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August 6, 1985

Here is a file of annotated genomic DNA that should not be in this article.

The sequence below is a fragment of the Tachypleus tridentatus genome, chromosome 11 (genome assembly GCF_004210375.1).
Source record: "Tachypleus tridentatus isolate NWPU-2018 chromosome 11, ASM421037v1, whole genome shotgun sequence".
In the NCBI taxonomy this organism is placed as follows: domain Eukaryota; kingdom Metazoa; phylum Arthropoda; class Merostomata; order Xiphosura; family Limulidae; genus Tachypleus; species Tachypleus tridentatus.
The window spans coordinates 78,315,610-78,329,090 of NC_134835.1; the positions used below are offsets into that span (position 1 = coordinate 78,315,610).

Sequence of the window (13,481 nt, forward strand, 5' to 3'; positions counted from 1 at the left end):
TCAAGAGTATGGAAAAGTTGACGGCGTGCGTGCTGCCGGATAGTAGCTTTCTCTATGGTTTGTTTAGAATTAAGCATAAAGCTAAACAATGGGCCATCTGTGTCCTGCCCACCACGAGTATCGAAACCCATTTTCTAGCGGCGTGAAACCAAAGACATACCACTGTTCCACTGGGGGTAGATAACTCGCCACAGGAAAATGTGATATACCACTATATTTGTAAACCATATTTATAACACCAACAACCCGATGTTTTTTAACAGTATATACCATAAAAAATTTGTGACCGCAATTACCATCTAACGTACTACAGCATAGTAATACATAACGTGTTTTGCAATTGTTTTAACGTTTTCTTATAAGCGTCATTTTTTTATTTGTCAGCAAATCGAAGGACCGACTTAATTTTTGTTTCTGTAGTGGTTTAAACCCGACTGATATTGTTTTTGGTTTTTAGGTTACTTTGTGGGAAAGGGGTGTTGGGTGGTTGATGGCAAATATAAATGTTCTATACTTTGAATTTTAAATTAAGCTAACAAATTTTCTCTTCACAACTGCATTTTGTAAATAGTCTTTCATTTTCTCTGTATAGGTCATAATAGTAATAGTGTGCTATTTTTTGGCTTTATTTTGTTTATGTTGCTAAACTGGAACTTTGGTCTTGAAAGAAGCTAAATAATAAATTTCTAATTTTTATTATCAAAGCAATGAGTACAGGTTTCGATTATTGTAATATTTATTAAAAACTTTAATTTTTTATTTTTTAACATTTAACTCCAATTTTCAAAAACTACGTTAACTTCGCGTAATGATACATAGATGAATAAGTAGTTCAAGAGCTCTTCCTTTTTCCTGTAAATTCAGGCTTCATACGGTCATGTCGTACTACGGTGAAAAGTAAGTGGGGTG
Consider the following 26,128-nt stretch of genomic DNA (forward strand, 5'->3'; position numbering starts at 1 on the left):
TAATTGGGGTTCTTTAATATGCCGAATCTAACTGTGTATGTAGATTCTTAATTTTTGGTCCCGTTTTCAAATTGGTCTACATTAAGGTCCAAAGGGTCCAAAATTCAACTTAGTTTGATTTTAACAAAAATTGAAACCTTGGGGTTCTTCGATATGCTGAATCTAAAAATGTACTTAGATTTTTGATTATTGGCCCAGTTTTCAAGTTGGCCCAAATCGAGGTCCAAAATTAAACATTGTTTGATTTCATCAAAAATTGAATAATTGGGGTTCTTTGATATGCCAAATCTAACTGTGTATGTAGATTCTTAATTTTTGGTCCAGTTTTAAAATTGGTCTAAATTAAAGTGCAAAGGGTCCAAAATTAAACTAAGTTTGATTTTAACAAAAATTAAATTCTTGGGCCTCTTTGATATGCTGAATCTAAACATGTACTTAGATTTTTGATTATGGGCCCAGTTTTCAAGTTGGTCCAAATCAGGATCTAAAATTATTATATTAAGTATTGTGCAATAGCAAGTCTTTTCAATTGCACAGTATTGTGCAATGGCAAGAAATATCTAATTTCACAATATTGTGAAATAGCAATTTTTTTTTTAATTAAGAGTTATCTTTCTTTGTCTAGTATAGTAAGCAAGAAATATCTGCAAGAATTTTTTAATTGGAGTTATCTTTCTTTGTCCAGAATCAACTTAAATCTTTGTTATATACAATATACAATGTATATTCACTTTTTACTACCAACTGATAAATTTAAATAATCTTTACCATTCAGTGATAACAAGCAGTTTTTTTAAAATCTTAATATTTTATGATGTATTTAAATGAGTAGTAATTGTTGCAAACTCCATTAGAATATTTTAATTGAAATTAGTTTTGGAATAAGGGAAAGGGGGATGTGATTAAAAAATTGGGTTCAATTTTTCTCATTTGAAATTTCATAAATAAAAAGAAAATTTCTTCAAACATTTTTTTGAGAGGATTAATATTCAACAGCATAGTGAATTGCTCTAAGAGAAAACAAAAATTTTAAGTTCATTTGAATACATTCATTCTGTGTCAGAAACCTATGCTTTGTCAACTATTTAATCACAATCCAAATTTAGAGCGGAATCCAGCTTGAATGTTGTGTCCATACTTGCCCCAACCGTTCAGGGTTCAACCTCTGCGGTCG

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Sanitized Copy Approved for Release 2009/11/24: CIA-RDP85T01058R000304840001-7 D'E DOC NO P&PD CY'''' (... Sanitized Copy Approved for Release 2009/11/24: CIA-RDP85T01058R000304840001-7 OCR CY's' - a Sanitized Copy Approved for Release 2009/11/24: CIA-RDP85T01058R000304840001-7 6 AUG 1985 MEMORANDUM FOR: See Distribution Chief, Economics Division Office of Global Issues SUBJECT: Lessons Learned from the Pre-World War II Debt Crises Attached is a report which I think you will find of interest. It describes the debt default situations in which the United States was involved prior to World War II. We have included a final section which outlines what we think are the lessons learned from how these situations were handled. If you have any questions or need further assistance feel free to call Attachment: As Stated CONFIDENTIAL Sanitized Copy Approved for Release 2009/11/24: CIA-RDP85T01058R000304840001-7~~ Sanitized Copy Approved for Release 2009/11/24: CIA-RDP85TO1058R000304840001-7 CONFIDENTIAL Central Intelligence Agency DIRECTORATE OF INTELLIGENCE 6 August 1985 Pre-World War II Debt Crises: Some Lessons Learned Summary After emerging,ap a major internati.onpl creditor during the First World War, the United States became entangled in three loan repayment problems. The US government negotiated settlements during the 1920s with its Allies for wartime debt and with Germany for repayment of war damages. Private US lenders also readjusted debt for several Latin American countries after defaults were brought on by the Great Depression. The settlements used various techniques to provide debt relief and to set the stage for debt servicing. Several of these techniques--including loan refunding and maturity extension--are found in current debt restructuring arrangements. Other techniques were unique, such as drastic reduction in interest rates, write-off of principal, and widespread repurchase of defaulted debt by borrowers. This memorandum was prepared at the request of Richard McCormack, Ambassador to the OAS by Fina ncial Issues Br anch , 25X1 Office of Global Issues. Comm ents may b e dir ected to Chief, Economics Division, 25X1 25X1 Sanitized Copy Approved for Release 2009/11/24: CIA-RDP85TO1058R000304840001-7 Sanitized Copy Approved for Release 2009/11/24: CIA-RDP85T01058R000304840001-7 CONFIDENTIAL Although the settlement of interwar defaults resembles current approaches to debt relief, crucial differences in the nature of the underlying debt allow only broad insights on contemporary debt restructuring exercises. Debt readjustment strategies ultimately succeeded only when debtors were able to export enough to finance debt repayments. The significant debt relief provided for the Allies and Germany failed to prevent default when exports collapsed during the Great Depression. Latin America, however, successfully serviced its readjusted debt after the Depression because the Second World War generated strong demand from the United States and other creditors for the region's exports. Sanitized Copy Approved for Release 2009/11/24: CIA-RDP85T01058R000304840001-7 Sanitized Copy Approved for Release 2009/11/24: CIA-RDP85TO1058R000304840001-7 CONFIDENTIAL Debt, Depression and Default The United States first emerged as a major international creditor during the First World War and during the interwar period became entangled in several loan repayment problems. These problems involved two classes of international obligations: wartime debts and postwar private loans. The war debts comprised two distinct groups. One group represented official US short-term credits to Allied governments, issued to finance war material sales and postwar relief and reconstruction, which amounted to over $10 billion. The other group involved about $33 billion of reparations payments charged against Germany for war damages owed to the United States and other Allied governments. Private long-term lending abroad after the war generally took the form of investment in foreign bonds; medium- and long- term international bank lending was negligible before the Second World War. Most foreign bonds were long-term, fixed-interest instruments issued by foreign governments and sold to US businesses and individuals through New York investment banks. About 80 percent of the increase in US investments in Latin America during 1919-1930 took the form of bonded debt. All told, foreigners issued $10.5 billion of bonds in the New York market from 1920 to 1931, a figure larger than the total of foreign I& Sanitized Copy Approved for Release 2009/11/24: CIA-RDP85TO1058R000304840001-7 Sanitized Copy Approved for Release 2009/11/24: CIA-RDP85T01058R000304840001-7 CONFIDENTIAL overnment bonds floated in London -- the leading world financial center -- during the previous half century. These foreign bonds were widely issued and were traded on an active secondary market. The explosion of US foreign lending during the 1920s largely reflected economic conditions in the United States. Relatively low domestic interest rates--the product of easy US monetary policies--encouraged investment in higher yielding foreign bonds.1 The inherent riskiness of foreign bond purchases was discounted by US investors, who were caught up in the domestic economic boom, the intense banker competition for lucrative commissions on foreign bond sales, and the widespread perception that Europe and Latin America afforded profitable investments. Foreign borrowers eagerly sought US credit. Europeans raised funds to reconstruct war-torn economies, to stabilize exchange rates, and to finance growth and world trade after the mid-1920s. Latin American credit demand intensified with the increase in primary commodity prices and industrial growth. Serious repayment problems emerged after 1929 with the onset of the Great Depression. Severe US economic problems quickly spread to Europe and Latin America through the international system of fixed exchange rates. Foreign trade declined under the 1 The average yield (at prices offered to the public) of new Latin American dollar bonds issued between 1921 and 1928 remained consistently 40 percent above the yield on high-grade US domestic bonds. - 2 - 25X1 CONFIDENTIAL K Sanitized Copy Approved for Release 2009/11/24: CIA-RDP85T01058R000304840001-7 Sanitized Copy Approved for Release 2009/11/24: CIA-RDP85T01058R000304840001-7 CONFIDENTIAL weight of increased protectionism and the fall in US demand for imports. International liquidity fell as the main creditor countries--led by the United States--cut net foreign lending by 84 percent from 1928 to 1930. These macroeconomic shocks strained the willingness of Germany and Latin America to service foreign debts. The decline in export prices greatly increased the real cost of servicing the massive amount of fixed high interest rate bonds issued during the 1920s. Germany and Latin America initially serviced their debts by liquidating holdings of international reserves, requiring them to deflate their economies as long as they maintained fixed exchange rates. After 1930, debtors increasingly chose to depreciate their currencies to limit their economic contraction, but the severe deterioration of business conditions eventually encouraged debtors to default--i.e., to fail to pav contracted interest or amortization. Almost all defaults took place by 1934. President Hoover temporarily suspended the servicing of Allied war debts and German reparation payments in 1931 in view of the deteriorating world economy, but debtors subsequently failed to resume repayment. The value of delinquent principal owed by the Allies in 1931 exceeded $9 billion. Interest payments on about 40 percent of outstanding foreign dollar bonds held in the United States were also in default in 1935, involving nearly $2.5 billion of the $6 billion of outstanding bonds. The proportion of dollar bond defaults was highest in Latin America (70 percent) and Europe (51 percent). - 3 - CONFIDENTIAL ,,,, Sanitized Copy Approved for Release 2009/11/24: CIA-RDP85T01058R000304840001-7 Sanitized Copy Approved for Release 2009/11/24: CIA-RDP85TO1058R000304840001-7 CONFIDENTIAL A second wave of defaults on interwar foreign government bonds occurred during World War II. By the end of 1945, $2.1 billion of a total of $4.5 billion of outstanding foreign government dollar bonds were in default. The drawn out adjustment of Latin American defaults arising out of the Great Depression ended in 1958, when Bolivia negotiated a revised payments schedule to clear the last bond default in the Western Hemisphere. By the end of 1962, all countries outside of the Sino-Soviet bloc--except the Republic of Congo--had settled their defaulted dollar bonds by resuming full or adjusted debt service. Readjustment of International Debt: Case Studies Once a country defaulted on its debt, the terms of the loan had to be readjusted. The US settlements of defaulted debt in Latin America and Europe resembled those involving British and other foreign creditors. Latin American Dollar Bonds The US government played an insignificant role in the adjustment of defaulted Latin American obligations held by US citizens. In 1933, President Roosevelt proclaimed a policy of non-interference in private debt situations as part of the country's Good Neighbor policy. In accordance with this policy, default settlements were negotiated strictly between US bondholders and foreign borrowers. The State Department largely limited its involvement to protesting foreign government - 4 - CONFIDENTIAL Sanitized Copy Approved for Release 2009/11/24: CIA-RDP85TO1058R000304840001-7 Sanitized Copy Approved for Release 2009/11/24: CIA-RDP85TO1058R000304840001-7 CONFIDENTIAL repayment plans that treated US bondholders less favorably than other foreign creditors. Diplomatic intervention sometimes won better treatment for US bondholders but was used infrequently. Private bondholders held no effective legal recourse over defaulting foreigners. Official borrowers could not be sued in their own courts without their consent. Even if US bondholders could obtain a favorable judgment in the courts of a defaulting government, enforcement was improbable. While foreign private defaulters did not enjoy these general immunities from lawsuits, legal action rarely proved effective. Although foreign private bonds issued in the United States fell under US jurisdiction, plaintiffs were compensated only in the few instances when foreign debtors held attachable assets in the United States. Left without official or legal redress, private bondholders attempted to negotiate directly with defaulting foreigners. Through the early 1930s, investment banks and third-party private negotiators independently organized about 40 special committees, each concerned with readjusting the terms of particular foreign bond issues in default. The decentralized system of special committees failed to represent bondholders effectively, however, because the committees often lacked credibility with foreign governments. They often worked against one another in separately securing settlements. The committees also were criticized for allegedly profiting from fraudulent settlements. Bondholders, negotiating from a position of weakness, accepted various debt readjustment plans essentially dictated by - 5 - CONFIDENTIAL I Sanitized Copy Approved for Release 2009/11/24: CIA-RDP85TO1058R000304840001-7 Sanitized Copy Approved for Release 2009/11/24: CIA-RDP85T01058R000304840001-7 CONFIDENTIAL the defaulting foreign governments. The borrowers offered bondholders about 25 temporary settlements during the early 1930s designed to relieve their debt service burden during the depression without defaulting and thereby foreclosing future access to private bondmarkets. Settlement plans were short term, covering 1-5 years. Most plans completely suspended amortization payments during the contracted period, although certain arrangements allowed the issuer to cancel his bond through repurchase. Interest payments in scarce dollars were reduced over the life of the arrangement; they were either written-off or paid (in part) with new funding obligations2 or nonconvertible foreign currencies. The failure of the system of special committees to represent bondholders adequately prompted Washington to act. The US government in 1933 requested the formation of a private organization--the Foreign Bondholders Protective Council, Inc.-- to represent all private bondholders in negotiations with defaulting foreign governments. Almost all readjustment plans subsequently were negotiated under the auspices of the Council. The Council successfully represented bondholders in 34 negotiated settlements between 1933 and 1958 involving 2 Script and funding bonds were issued. Script bonds were short- term obligations which could bear interest. Funding bonds were long-term securities which bore interest. Although holders could cash these bonds for dollars on the secondary market, the obligations usually exchanged hands at substantial discount from face value. - 6 - CONFIDENTIAL IL Sanitized Copy Approved for Release 2009/11/24: CIA-RDP85T01058R000304840001-7 1111 '' Sanitized Copy Approved for Release 2009/11/24: CIA-RDP85TO1058R000304840001-7 CONFIDENTIAL 22 countries, 13 of which were Latin American. Once negotiated and recommended by the Council, the settlements were broadly accepted by private bondholders.3 The Council oversaw the resumption of servicing on $3.4 billion of formerly defaulted bonds. Defaults on the revised terms of the Council's settlements proved rare. Settlements recommended by the Council shared several general characteristics. Debt relief primarily took the form of interest rate reductions, ranging from 10 to 70 percent of the nominal rate, and maturity extensions. Most approved settlements stipulated partial payment on arrears of interest, usually in the form of additional bonds. At no time did the Council recommend any plan that prevented the bondholder from potentially regaining full repayment of his initial investment. The permanent settlement of Brazil's defaulted bonds was typical of the Council-sponsored agreements with many Latin American countries, including Chile, Colombia, Cuba, El Salvador and Peru. After making partial interest payments between 1934 and 1941 under a series of temporary adjustment plans, Brazil negotiated an approved Council settlement, known as the Souza Plan, which took effect in 1944. The plan offered bondholders two options. The first option maintained the face value of the bonds but cut interest rates by two-thirds and extended the 3 Individual bondholders occasionally exercised their right to reject the Council's recommendations in hopes of securing better settlements later. Some bondholders also accepted readjustments rejected by the Council rather than risk no settlement at all. - 7 - CONFIDENTIAL we Sanitized Copy Approved for Release 2009/11/24: CIA-RDP85TO1058R000304840001-7 Sanitized Copy Approved for Release 2009/11/24: CIA-RDP85TO1058R000304840001-7 WNFIDENT IAL issues were retired in 1968. amortization schedule by 1.5 to 10 times the original period. The second option cancelled 20-50 percent of the principal, halved interest rates, and extended maturities by less than the first plan. Under the Souza Plan, Brazil cut its aggregate debt servicing obligation by about 75 percent. Full debt service on the reduced debt was subsequently resumed, and all the dollar At least one Latin American country readjusted defaulted bonds under terms deemed unacceptable by the Council. The longstanding International Committee of Bankers on Mexico negotiated its own agreements with Mexico in 1942 and 1946 which cancelled 80 percent of principal and over 99 percent of interest arrears. The 1946 agreement also provided for the retirement of bonds at prices as low as 21 percent of their face value. Most bondholders accepted these drastic debt write-offs as the best settlement possible, and Mexico subsequently redeemed the adjusted bonds in 1960. Although negotiated settlements brought a great reduction in defaulted dollar debt, a still larger decrease occurred through unilateral action by various debtor states. Foreign governments effectively cancelled many of their defaulted bonds by repurchasing them from US bondholders in the secondary market at discounted prices as low as 10 percent of face value. Official debtors also eliminated many defaulted dollar bonds held by their nationals through costly, enforced settlements. Some of these bonds were repudiated outright, while others were repurchased with less desirable local currency. Foreign governments also - 8 - CONFIDENTIAL L Sanitized Copy Approved for Release 2009/11/24: CIA-RDP85TO1058R000304840001-7 Sanitized Copy Approved for Release 2009/11/24: CIA-RDP85TO1058R000304840001-7 w14 r 1 JJL14 1 1 AL converted many of their locally held defaulted dollar bonds into domestic obligations payable in local currency in order to economize on scarce dollars. German Reparations Unlike Latin America, Germany had to generate income to service its external debt with an economy devasted by war. The settlement of Germany's war reparations consequently was complicated and dominated Western financial relations between the wars. The Allies undertook three programs over ten years to facilitate war compensation payments: the London Settlement, the Dawes Plan, and the Young Plan. The London Settlement remained formally in operation from May 1921 to September 1924. The Plan specified annual instalments to repay about 50 billion marks, carrying 6 percent interest, of the 132 billion mark ($33 billion) liability established by the Allies as full compensation for war damages.4 Payments consisted of a fixed sum of 2 billion marks and a variable sum equivalent to 26 percent of the value of Germany's yearly exports. Payments were to be in cash and in kind, with the initial fixed payments payable in cash. The Allies expected that the variable payments schedule, conditioned on export performance, would ensure proper debt servicing by 4 The repayment schedule for the remaining 82 billion marks of reparations was not drawn up because credits for past German payments and the contributions owed b other Central Powers had not been determined. - 9 - CONFIDENTIAL 25X1 I Sanitized Copy Approved for Release 2009/11/24: CIA-RDP85TO1058R000304840001-7 Sanitized Copy Approved for Release 2009/11/24: CIA-RDP85T01058R000304840001-7 UUN r I DENT I AL Germany. Germany encountered payments difficulties immediately, however, and defaulted within 15 months. War obligations exceeded the nonborrowed revenues of the government during 1.922-23, resulting in large deficit spending that was financed by inflationary currency issue. Inflation and the vigorous efforts of the government to purchase foreign exchange for reparations payments stimulated a rapid mark depreciation. The currency depreciation increased Germany's reparations obligations in terms of marks, encouraging further monetary expansion and inflation. Payments shrank and Germany--experiencing severe economic problems including hyperinflation--was declared in default in January 1923 after having made cash payments totaling only 1.7 billion marks during 1921-22. Germany's failure to meet its payments under the London Settlement inspired the design of the next program, the Dawes Plan. Allied reparations policy turned from effecting full compensation at any cost to ensuring a feasible repayment plan by rehabilitating the German economy. The Dawes Plan was conceived as a temporary arrangement by its authors until Germany developed the capacity to shoulder a comprehensive settlement. The Dawes Plan reduced Germany's short-term reparations obligations to give Germany time to increase the country's capacity to pay. Political considerations prevented any reduction in Germany's total liability, but annual payments-- payable in cash and in kind--were reduced significantly through a repayment schedule running for an indefinite term. The annual - 10 - CONFIDENTIAL Sanitized Copy Approved for Release 2009/11/24: CIA-RDP85T01058R000304840001-7 Sanitized Copy Approved for Release 2009/11/24: CIA-RDP85T01058R000304840001-7 CONFIDENTIAL obligation for the first year was 1 billion marks, 80 percent of which was financed by an international bond issue sponsored under the Dawes Plan. The annual instalments rose steadily through the fifth year when they leveled off at 2.5 billion marks. Thereafter, the annuity became variable, adjusted if price fluctuations of gold exceeded 10 percent or if the German economy prospered. The payment mechanism included safeguards to protect the stability of the German financial system. Germany's cash obligations to the Allies were denominated in marks and therefore were not subject to default when foreign exchange was unavailable. The Allies, in turn, agreed not to convert marks to their currencies if the mark's value were threatened. Reparations payments to the Allies subsequently could be waived if too many marks accumulated in Allied hands. Mark annuities could also be suspended if German government revenues declined appreciably. The Dawes Plan proved successful over its five-year lifespan but only because Germany borrowed heavily abroad. All annuities due--totaling 7.6 billion marks--were paid promptly and in full. Domestic economic prosperity returned to Germany, and the currency regained stability. These successes, however, were underpinned by a massive buildup of foreign debt. Germany borrowed over 14 billion marks abroad--much of it in the form of short-term bank credits--to finance economic recovery. These credits, unlike the reparations obligations, could be serviced only with foreign exchange. Export earnings during these years, - 11 - CONFIDENTIAL IL Sanitized Copy Approved for Release 2009/11/24: CIA-RDP85T01058R000304840001-7 Sanitized Copy Approved for Release 2009/11/24: CIA-RDP85T01058R000304840001-7 CONFIDENTIAL however, barely returned to prewar levels, far short of the amount needed to finance debt payments and domestic economic recovery. Germany, in effect, borrowed from foreigners to pay their reparations, avoiding compression of domestic living standards as long as capital inflows continued. Germany and the Allies sought to implement a definitive reparations settlement in 1929, encouraged by the ongoing economic recovery in Germany and the industrialized world. The Young Plan reduced Germany's liability to 121 billion marks5 ($29 billion), payable over 59 years. Annuities were set on a slowly rising scale beginning at two-thirds of the fifth-year annual payment under the Dawes Plan and averaging four-fifths of that amount. Fixed payments replaced variable instalments; the gold price and prosperity adjustments specified by the Dawes Plan were suspended, along with the provision to safeguard the currency. The Young Plan also sponsored a $300 million bond issue to help finance the annuities. The onset of the Great Depression buried the Young Plan within two years and, with it, German reparations. Germany quickly was engulfed in financial chaos, suffering declining exports, the cutoff of credit, and capital flight. Germany made payments on only three annuities, ending service with the Hoover Moratorium in 1931. Germany is estimated to have paid only $5-$9 billion on its $33 billion reparations bill. Including interest obligations. - 12 - CONFIDENTIAL L 25X1 ,,,, ,, Sanitized Copy Approved for Release 2009/11/24: CIA-RDP85T01058R000304840001-7 ? Sanitized Copy Approved for Release 2009/11/24: CIA-RDP85T01058R000304840001-7 CONFIDENTIAL Allied War Debts to the US The difficulties Germany experienced in paying reparations to the Allies complicated the Allies' effort to repay war loans to the United States. The United States agreed to readjust Allied war debt because it recognized that economic conditions after the war were not conducive to servicing over $10 billion worth of debt, almost all of which was due during the early 1920s. The settlement of US war loans with 13 European countries took place between 1923 and 1926. Although terms varied widely, the readjustment of Allied debt significantly reduced annual servicing requirements by extending repayment periods. Short-term credits were consolidated and converted into bonds maturing in 62 years. No principal was cancelled, and interest arrearages were partially reduced before being incorporated as funded principal. Additional debt relief instead was provided by interest rates fixed at reduced levels. Provisions also were included for postponement of servicing under certain conditions. Total debt consequently was cut approximately in half--to about $6 billion-- for the 13 European debtors as a group, with reductions ranging from 19 percent (Finland) to 75 percent (Italy) to reflect the debtors' differing capacities to repay. The instalments of principal and interest were payable in gold or in US bonds. Significant debt relief failed to prevent Allied default, however, during the Great Depression. The Allies confronted the same problems encountered by Germany, including balance of payments problems and the absence of external credit, and they - 13 - CONFIDENTIAL Sanitized Copy Approved for Release 2009/11/24: CIA-RDP85T01058R000304840001-7 Sanitized Copy Approved for Release 2009/11/24: CIA-RDP85TO1058R000304840001-7 CONFIDENTIAL too halted payments with the Hoover Moratorium. Only Finland resumed full debt service after the Moratorium. To date, the US has received only $2.8 billion in principal and interest on growing obligations that now probably exceed an estimated $30 billion. Lessons Learned Debt readjustment policies adopted early this century resemble current restructuring arrangements for lesser developed countries. Creditors sought to assist debt-troubled countries by lowering the level of annual debt obligations and maintaining debt service in the face of adverse external shocks. Debt relief was provided by various combinations of interest rate reductions, maturity extension, refunding, cash substitution, and sometimes principal reduction. The interwar experience in debt readjustment, however, cannot guide action in current rescheduling exercises. The relative merits of particular debt strategies crucially depend on the nature of the debt involved. The war debt derived from the destruction of productive capacity in Germany and the Allied countries, undercutting Europe's capacity to service debt for many years; under this unique circumstance, drastic cancellation of principal and token repayments probably were appropriate. The default settlements adopted for interwar Latin America debt also are inapplicable today because of the differences between bonds and bank loans, the predominant form of debt currently owed by Latin America. Banks today cannot liquidate their Latin - 14 - CONFIDENTIAL W 11,1 Sanitized Copy Approved for Release 2009/11/24: CIA-RDP85TO1058R000304840001-7 Sanitized Copy Approved for Release 2009/11/24: CIA-RDP85TO1058R000304840001-7 wrir 1 LPEir 1 1! LJ portfolios as bondholders did earlier without possibly endangering the international financial system. Broad lessons, however, can be learned from the settlement of interwar debts. Although interwar debt relief techniques reduced hard-currency debt service obligations in the short run, debt repayments continued to represent a steady burden on the budget and balance of payments of debtor countries. Even readjustments that incorporated flexibility clauses--for example, the conditional annuities on export performance and on domestic and international conditions included in Germany's various readjustment programs--failed to prevent default when economic conditions deteriorated as they did in the early 1920s. While the provision for flexibility afforded some protection to debtors, it tended to lower the credit standing of the debtor country in the view of investors, whose repayment prospects were much less certain. Foreign financial support consequently was quick to disappear when economic conditions worsened. The historical record of international debt readjustment confirms that restructuring schemes can help resume stalled debt servicing but cannot insure debt repayment over the long run. In the final analysis, debt servicing depends not on the effectiveness of restructuring techniques but rather on the ability of debtors to earn the foreign exchange of creditors through trade. Other means of acquiring foreign exchange cannot finance debt repayment on a sustained basis: accepting foreign loans only increases the amount of debt owed; liquidating portfolios of foreign securities is a limited option and - 15 - CONFIDENTIAL Sanitized Copy Approved for Release 2009/11/24: CIA-RDP85TO1058R000304840001-7 Sanitized Copy Approved for Release 2009/11/24: CIA-RDP85TO1058R000304840001-7 CONFIDENTIAL eliminates a source of foreign exchange in the form of future interest income; and purchasing with domestic currency ultimately debases the currency's value until foreigners refuse to accept it. Debtors, therefore, must export more than they import to repay debt. If their debt must be repaid with their creditor's currency, however, the creditor must be willing to run a trade deficit with the world; otherwise, the necessary foreign exchange will not be available to the debtor at a feasible exchange rate to fund his debt repayment. Although the debt relief afforded Germany and other European countries was significant, debt readjustment policies alone failed to resolve debt problems because they did not insure creditor cooperation--i.e., creditors were allowed to pursue policies that hindered debtors from servicing debt. Allied war debts to the United States were halved and German reparations annuities were scaled down appreciably. At the same time, however, creditors restricted debtor exports to creditor and third-country markets. The United States, in particular, increased import tariffs in 1922 and 1930 to restrict European access to domestic markets. Private foreign lending masked for a decade the debtors' inability to earn foreign exchange through trade. The lending cutoff after 1928 left debtors to repay with their own resources, exposing the flaw of the readjustment policies. Latin American debt defaults were resolved because export opportunities accompanied the standard readjustment techniques. World War II greatly increased the demand of the US and Great - 16 - CONFIDENTIAL Sanitized Copy Approved for Release 2009/11/24: CIA-RDP85TO1058R000304840001-7 Sanitized Copy Approved for Release 2009/11/24: CIA-RDP85T01058R000304840001-7 CONFIDENTIAL Britain for raw materials from Latin America. The war also enabled Latin America to broaden its export base through encouragement of agricultural diversification and increased industrialization. As a result, Latin America was able to replenish its reserves of foreign exchange and gold and to finance the resumption of debt servicing and the repurchase of much of the defaulted debt. Without its strong export position, Latin America probably could not have settled its defaulted debt merely on the basis of negotiated debt relief. - 17 - CONFIDENTIAL Sanitized Copy Approved for Release 2009/11/24: CIA-RDP85T01058R000304840001-7 (VIT.TV T TIT: AT?` T A T, Sanitized Copy Approved for Release 2009/11/24: CIA-RDP85T01058R000304840001-7 SUBJECT: Lessons Learned from the Pre-World WarII Debt Crises OGI/ECD/FI (6Aug85) Distribution: 1 - The Honorable Richard McCormack D/OGI 1 - Beryl Sprinkel, Council of Economic Advisors Signature 1 - Lowell Kilday, State 1. - Richard J. Smith,-State 1 - Charles Dallara, Treasury 1 - Albert Hamilton, Exlm Bank 1 - Byron Jackson, Commerce 1 - David Wigg, National Security Council 1 - Jacqueline Tillman, National Security Council 1 - Martin Bailey, State 1 - W. Robert Warne, State C/ECD I - Luigi Einaudi, State Signature 1 - Director, Planning and Economic Analysis Staff, State 1 - Lauralee Peters, State 1 - John DeWitt, State 1 - Ralph Lindstrom, State 1 - Ciro DeFalco, Treasury 1. - Douglas Mulholland, Treasury - D/OGI 1 - C/OGI/ECD 3 - OGI/ECD/FI 11.1 Sanitized Copy Approved for Release 2009/11/24: CIA-RDP85T01058R000304840001-7